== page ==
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Monday, October 25, 2021


SGA Report Card: A review of the 51st administration

Justin Tijerina

Former SGA President Charles Haston changed the way that the student body viewed SGA. | File photo/The Cougar

The 51st administration of the Student Government Association has come and gone, and with a new administration under the leadership of President Shaun Smith and Vice President Tanzeem Chowdhury on the horizon, we examined the major initiatives that distinguish President Charles Haston’s administration from the ones before it.

Advising: B+

A huge issue among students, advising was a priority on the REDvolution platform when Haston and Vice President Erica Tat were elected. Bills were passed to ensure that UH’s advisers were held to the highest standards, and new policies were implemented, including mandatory advising sessions every 30 credit hours and surveys sent out to students after every session. SGA did its best, but emphasis on advising was lost throughout the year as other issues arose.

Freshmen housing: A-

Arguably the biggest initiative this administration took on, freshmen housing was pushed to the top of SGA’s docket after state senator and UH alumnus John Whitmire opposed a proposal to have all first-time-in-college freshmen live on campus. SGA urged the University to drop the commuter school label and adopt freshmen housing, providing research that shows on-campus living increases graduation rates and overall GPAs. UH decided to drop the proposal, and SGA dropped it from their docket. But props to SGA for keeping the conversation going, even when disagreements continually tried to derail it.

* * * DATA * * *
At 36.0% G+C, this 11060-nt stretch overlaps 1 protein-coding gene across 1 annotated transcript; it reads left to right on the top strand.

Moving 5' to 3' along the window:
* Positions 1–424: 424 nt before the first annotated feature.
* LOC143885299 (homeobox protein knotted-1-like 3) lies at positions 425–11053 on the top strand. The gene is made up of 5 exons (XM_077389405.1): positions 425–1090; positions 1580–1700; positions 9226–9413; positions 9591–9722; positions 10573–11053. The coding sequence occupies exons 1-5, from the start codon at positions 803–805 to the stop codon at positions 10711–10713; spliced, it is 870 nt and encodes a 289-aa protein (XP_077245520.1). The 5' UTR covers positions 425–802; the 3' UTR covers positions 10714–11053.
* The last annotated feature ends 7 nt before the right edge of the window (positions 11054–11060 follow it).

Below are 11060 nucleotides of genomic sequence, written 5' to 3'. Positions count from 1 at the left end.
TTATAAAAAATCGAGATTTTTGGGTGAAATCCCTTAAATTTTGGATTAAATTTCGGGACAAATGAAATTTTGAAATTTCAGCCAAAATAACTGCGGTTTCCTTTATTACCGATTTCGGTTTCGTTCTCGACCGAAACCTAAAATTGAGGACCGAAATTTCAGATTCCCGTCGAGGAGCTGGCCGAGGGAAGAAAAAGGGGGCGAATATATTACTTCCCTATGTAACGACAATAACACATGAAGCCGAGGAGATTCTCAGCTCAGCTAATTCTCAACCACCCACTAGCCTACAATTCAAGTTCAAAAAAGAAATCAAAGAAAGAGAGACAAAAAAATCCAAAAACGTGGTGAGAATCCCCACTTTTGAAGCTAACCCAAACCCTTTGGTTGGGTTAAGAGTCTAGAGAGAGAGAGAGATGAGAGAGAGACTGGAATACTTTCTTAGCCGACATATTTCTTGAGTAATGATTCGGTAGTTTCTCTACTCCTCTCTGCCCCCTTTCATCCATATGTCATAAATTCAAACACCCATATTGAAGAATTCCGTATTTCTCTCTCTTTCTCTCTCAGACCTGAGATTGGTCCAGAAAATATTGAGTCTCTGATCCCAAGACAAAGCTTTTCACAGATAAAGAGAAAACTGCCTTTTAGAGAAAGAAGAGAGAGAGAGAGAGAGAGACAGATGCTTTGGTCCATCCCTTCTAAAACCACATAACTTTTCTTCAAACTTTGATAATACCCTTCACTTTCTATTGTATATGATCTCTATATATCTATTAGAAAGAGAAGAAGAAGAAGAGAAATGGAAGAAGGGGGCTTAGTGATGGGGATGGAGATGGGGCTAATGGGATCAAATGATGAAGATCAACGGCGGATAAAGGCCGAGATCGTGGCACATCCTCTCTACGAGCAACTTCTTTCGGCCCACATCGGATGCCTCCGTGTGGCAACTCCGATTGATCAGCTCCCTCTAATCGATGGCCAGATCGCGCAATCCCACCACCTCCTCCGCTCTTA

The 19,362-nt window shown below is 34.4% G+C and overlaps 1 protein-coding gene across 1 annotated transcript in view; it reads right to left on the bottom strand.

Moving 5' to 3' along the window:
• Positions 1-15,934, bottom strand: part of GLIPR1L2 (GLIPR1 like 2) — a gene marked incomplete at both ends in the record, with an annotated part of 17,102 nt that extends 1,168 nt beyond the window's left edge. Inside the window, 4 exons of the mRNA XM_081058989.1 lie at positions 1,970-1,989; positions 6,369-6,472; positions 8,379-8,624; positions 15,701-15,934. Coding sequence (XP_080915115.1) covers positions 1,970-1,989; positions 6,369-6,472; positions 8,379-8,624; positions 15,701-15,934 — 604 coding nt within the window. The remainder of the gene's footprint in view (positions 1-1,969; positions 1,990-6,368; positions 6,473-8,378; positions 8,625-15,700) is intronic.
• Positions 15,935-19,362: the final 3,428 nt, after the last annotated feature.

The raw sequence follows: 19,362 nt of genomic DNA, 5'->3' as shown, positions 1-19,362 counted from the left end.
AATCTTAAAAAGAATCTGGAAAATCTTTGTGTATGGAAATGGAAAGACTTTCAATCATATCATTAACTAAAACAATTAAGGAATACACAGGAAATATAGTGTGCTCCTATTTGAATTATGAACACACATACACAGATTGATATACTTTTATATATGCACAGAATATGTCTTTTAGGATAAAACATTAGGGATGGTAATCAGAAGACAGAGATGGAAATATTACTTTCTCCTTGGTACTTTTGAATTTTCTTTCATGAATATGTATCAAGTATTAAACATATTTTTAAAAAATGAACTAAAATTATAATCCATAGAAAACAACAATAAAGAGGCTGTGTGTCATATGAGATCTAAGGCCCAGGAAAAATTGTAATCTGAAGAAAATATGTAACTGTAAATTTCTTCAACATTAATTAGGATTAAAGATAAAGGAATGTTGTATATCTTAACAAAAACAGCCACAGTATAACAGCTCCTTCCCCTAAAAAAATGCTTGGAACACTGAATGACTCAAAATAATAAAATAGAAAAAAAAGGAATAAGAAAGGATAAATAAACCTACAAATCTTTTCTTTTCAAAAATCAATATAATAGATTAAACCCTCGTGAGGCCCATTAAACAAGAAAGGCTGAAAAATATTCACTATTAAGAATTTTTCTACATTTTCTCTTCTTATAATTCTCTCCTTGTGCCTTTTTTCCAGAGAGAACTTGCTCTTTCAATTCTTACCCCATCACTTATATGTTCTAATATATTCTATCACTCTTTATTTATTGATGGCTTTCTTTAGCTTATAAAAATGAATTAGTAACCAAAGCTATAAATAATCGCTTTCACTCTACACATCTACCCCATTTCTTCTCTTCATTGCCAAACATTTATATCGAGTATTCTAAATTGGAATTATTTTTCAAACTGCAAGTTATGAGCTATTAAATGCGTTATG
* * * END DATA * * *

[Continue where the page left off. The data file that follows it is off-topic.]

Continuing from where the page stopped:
Transparency with administration: C-

Ongoing conflicts with the administration came to head when SGA passed a No Confidence vote against Administration and Finance Vice President Carl Carlucci and his two deputies, Emily Messa and Esmeralda Valdez, after concerns about the lack of leadership surrounding auxiliary services, parking and transportation, HigherOne, and other services. SGA jumped the gun when it came to presenting the facts and represented the students in the wrong way. While SGA had reasons to disagree with the way A&F was being run, local news stations picked up the story, shedding a negative light on the University and making SGA seem incompetent.

Student’s first mindset: A

SGA has continually advocated for a students-first mindset throughout the year, from tailgating at football games to crusading for the students at Board of Regents meetings. Something Haston has always backed, a students-first mindset is getting more support than ever — new head football coach Tom Herman has looked to SGA to serve as advocates for the initiative.

Overall effectiveness: B

Throughout the school year, SGA hasn’t been afraid to let its point of view be known. Disagreements with UH administration and the vote of No Confidence against Carlucci put SGA in a bad light among some in the UH community. However, that doesn’t erase the fact that they were acting for the students and, in actuality, put SGA’s name in the spotlight – gaining notoriety among the students and giving the student body more awareness of the powers that SGA has. Haston promised change when he first got elected, and change the game he did. While the methods used may not have been the best, SGA did their job: advocate for the rights of the UH students.

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